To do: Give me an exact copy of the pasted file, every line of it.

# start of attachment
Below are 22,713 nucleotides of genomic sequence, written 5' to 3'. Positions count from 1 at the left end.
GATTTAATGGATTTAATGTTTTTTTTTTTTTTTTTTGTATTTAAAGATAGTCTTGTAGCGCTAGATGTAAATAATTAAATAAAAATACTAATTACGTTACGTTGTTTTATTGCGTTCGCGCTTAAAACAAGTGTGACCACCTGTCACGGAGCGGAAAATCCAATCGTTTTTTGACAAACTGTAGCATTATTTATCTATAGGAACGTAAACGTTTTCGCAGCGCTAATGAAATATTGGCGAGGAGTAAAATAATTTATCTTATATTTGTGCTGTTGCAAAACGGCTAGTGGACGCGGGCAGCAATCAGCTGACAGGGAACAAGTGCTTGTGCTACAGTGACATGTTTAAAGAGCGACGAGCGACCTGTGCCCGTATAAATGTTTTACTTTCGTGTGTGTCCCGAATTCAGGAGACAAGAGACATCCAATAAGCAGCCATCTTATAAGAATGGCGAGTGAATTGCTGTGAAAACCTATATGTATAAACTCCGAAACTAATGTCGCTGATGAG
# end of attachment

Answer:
Below are 22,713 nucleotides of genomic sequence, written 5' to 3'. Positions count from 1 at the left end.
GATTTAATGGATTTAATGTTTTTTTTTTTTTTTTTTGTATTTAAAGATAGTCTTGTAGCGCTAGATGTAAATAATTAAATAAAAATACTAATTACGTTACGTTGTTTTATTGCGTTCGCGCTTAAAACAAGTGTGACCACCTGTCACGGAGCGGAAAATCCAATCGTTTTTTGACAAACTGTAGCATTATTTATCTATAGGAACGTAAACGTTTTCGCAGCGCTAATGAAATATTGGCGAGGAGTAAAATAATTTATCTTATATTTGTGCTGTTGCAAAACGGCTAGTGGACGCGGGCAGCAATCAGCTGACAGGGAACAAGTGCTTGTGCTACAGTGACATGTTTAAAGAGCGACGAGCGACCTGTGCCCGTATAAATGTTTTACTTTCGTGTGTGTCCCGAATTCAGGAGACAAGAGACATCCAATAAGCAGCCATCTTATAAGAATGGCGAGTGAATTGCTGTGAAAACCTATATGTATAAACTCCGAAACTAATGTCGCTGATGAG